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The importance of muscle tension when dieting

stroutman81stroutman81 Posts: 2,482Member Member Posts: 2,482Member Member
Random thought for you about training during a fat loss phase.

Your primary use of exercise during these phases is to preserve muscle. I think most people apply exercise incorrectly during a fat loss phase.

They either think they're going to go sprouting tons of muscle while in a negative energy balance (you're not).

Following this logic, they throw tons of volume at their bodies. Never mind the fact that when calories are down, recovery ability is down. A deficit, in and of itself, is a stress on the body. And they tend to be a little more emotionally stressed, as is, simply because they're fretting over their weight, diet, etc. But then you go and nuke your body with all this volume and wonder why you're not getting the response you're after.

Or they believe the primary function of exercise during a fat loss phase is to burn calories (it's not in most situations). It's this latter idea that I want to talk about most. When I start hinting that the primary role of exercise during a deficit is NOT to burn calories... people tend to look at me with confusion. Especially this day and age where everything is about calories in vs. calories out.

Here's the thing...

Nutrition and cardio are for fat loss.

Training is for muscle preservation while being in a deficit.

That's the primary way I see things.

I mean... there are no absolutes... but I find that laying it out there like this causes people to really check their own absolutes.

You have to be cognizant of the following:

While dieting, your body's trying to adjust to the stress of being in a deficit. One of the ways it accomplishes this is by trying to decrease muscle to adjust metabolic rate down towards your new caloric intake. Your body's in a constant state of striving for homeostasis.

Remember, muscle is expensive to keep around, calorically speaking. In the light of a calorie deficit, extra muscle doesn't look very appealing to keep around from your body's "perspective." As long as it has sufficient muscle to run, jump, and chuck a spear at a saber tooth tiger... that's all it really "cares" about.

I don't know about you, but I'm not interested in being a lighter, softer version of myself. You have to give your body a reason to keep the muscle you have while being in a deficit. It's for this reason that during times of negative energy balance, my primary consideration on the exercise front is keeping adequate tension on the muscles. This will send the signal to hold onto it and thus provide the results you're after from a body comp perspective.

Tension = weight on the bar.

This is counterintuitive since most people use exercise as a calorie sink when dieting. In an attempt to destroy their fat... they go, go, go. High volume, lots of reps, low weight, lots of cardio. And therefore low tension.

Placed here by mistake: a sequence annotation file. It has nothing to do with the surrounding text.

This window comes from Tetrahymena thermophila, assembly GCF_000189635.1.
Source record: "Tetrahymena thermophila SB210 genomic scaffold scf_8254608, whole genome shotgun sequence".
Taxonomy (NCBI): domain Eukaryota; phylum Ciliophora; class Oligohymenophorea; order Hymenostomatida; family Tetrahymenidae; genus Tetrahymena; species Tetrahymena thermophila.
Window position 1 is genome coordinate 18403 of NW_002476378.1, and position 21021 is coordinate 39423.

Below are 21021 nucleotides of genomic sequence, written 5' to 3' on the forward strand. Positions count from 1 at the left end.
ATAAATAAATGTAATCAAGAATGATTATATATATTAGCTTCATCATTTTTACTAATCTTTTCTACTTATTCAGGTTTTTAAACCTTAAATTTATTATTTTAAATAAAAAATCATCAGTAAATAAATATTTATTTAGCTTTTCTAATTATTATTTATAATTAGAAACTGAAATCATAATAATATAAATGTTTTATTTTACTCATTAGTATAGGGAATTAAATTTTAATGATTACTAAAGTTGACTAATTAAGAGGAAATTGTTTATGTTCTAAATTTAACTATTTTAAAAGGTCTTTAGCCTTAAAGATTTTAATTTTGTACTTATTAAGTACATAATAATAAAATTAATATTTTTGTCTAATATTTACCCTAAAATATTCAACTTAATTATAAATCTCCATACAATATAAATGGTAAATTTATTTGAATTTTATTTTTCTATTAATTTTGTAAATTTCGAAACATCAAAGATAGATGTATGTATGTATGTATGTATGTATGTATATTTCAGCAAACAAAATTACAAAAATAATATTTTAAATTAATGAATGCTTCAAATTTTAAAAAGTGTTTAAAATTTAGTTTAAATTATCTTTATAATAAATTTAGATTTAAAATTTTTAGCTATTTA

Not the greatest recipe for muscle maintenance.

I will say this...

All of this is very context dependent. If you've never trained before... then any movement is likely going to be sufficient in sending a muscle maintenance response. But if your muscles are accustomed to loading, the last thing you want to do is to lessen or remove that loading once you invoke a deficit.

Also, the more fat you have, the more "protected" you are from a muscle loss perspective.

Something to chew on.
edited January 9

Replies

  • jjpptt2jjpptt2 Posts: 4,415Member Member Posts: 4,415Member Member
    Good post, thanks for the reminders.
  • stroutman81stroutman81 Posts: 2,482Member Member Posts: 2,482Member Member
    Thanks man! Love your profile picture.
  • babysaffybabysaffy Posts: 173Member Member Posts: 173Member Member
    Thanks, I needed to read that right now as I've been slacking on my lifting for the past few months focusing too much on getting the scales down but not liking getting soft..
  • stroutman81stroutman81 Posts: 2,482Member Member Posts: 2,482Member Member
    You're welcome @babysaffy! Thanks for reading.
  • jjpptt2jjpptt2 Posts: 4,415Member Member Posts: 4,415Member Member
    Steve, if you'd consider a follow-up or Part 2...

    When training for muscle preservation during relatively long periods of sustained calorie deficit, how much does progressive overload matter? Can one more or less "wing it" with a use-it-or-lose it attitude, or...

    Progressive overload seems to be the holy grail to most training-related posts on MFP, but is it still the single most critical aspect of training even if muscle preservation is the goal (rather than muscle and/or strength gain)?

    Thanks.
  • yedidiah5325yedidiah5325 Posts: 1Member, Premium Member Posts: 1Member, Premium Member
    So, for those of us who have no muscle really to start with--should I be doing weight training once or twice a week along with the cardio and calorie cutting I'm doing for weight loss, or is there not much point until I am closer to goal weight?
  • NorthCascadesNorthCascades Posts: 8,396Member Member Posts: 8,396Member Member
    The primary function of exercise is fun. Cardio isn't for fat loss, it's for transportation.
  • TavistockToadTavistockToad Posts: 35,844Member Member Posts: 35,844Member Member
    So, for those of us who have no muscle really to start with--should I be doing weight training once or twice a week along with the cardio and calorie cutting I'm doing for weight loss, or is there not much point until I am closer to goal weight?

    Start strength training now
  • DancingMoosieDancingMoosie Posts: 4,244Member Member Posts: 4,244Member Member
    Strength train now, at least twice per week. Full body compound movements are best.
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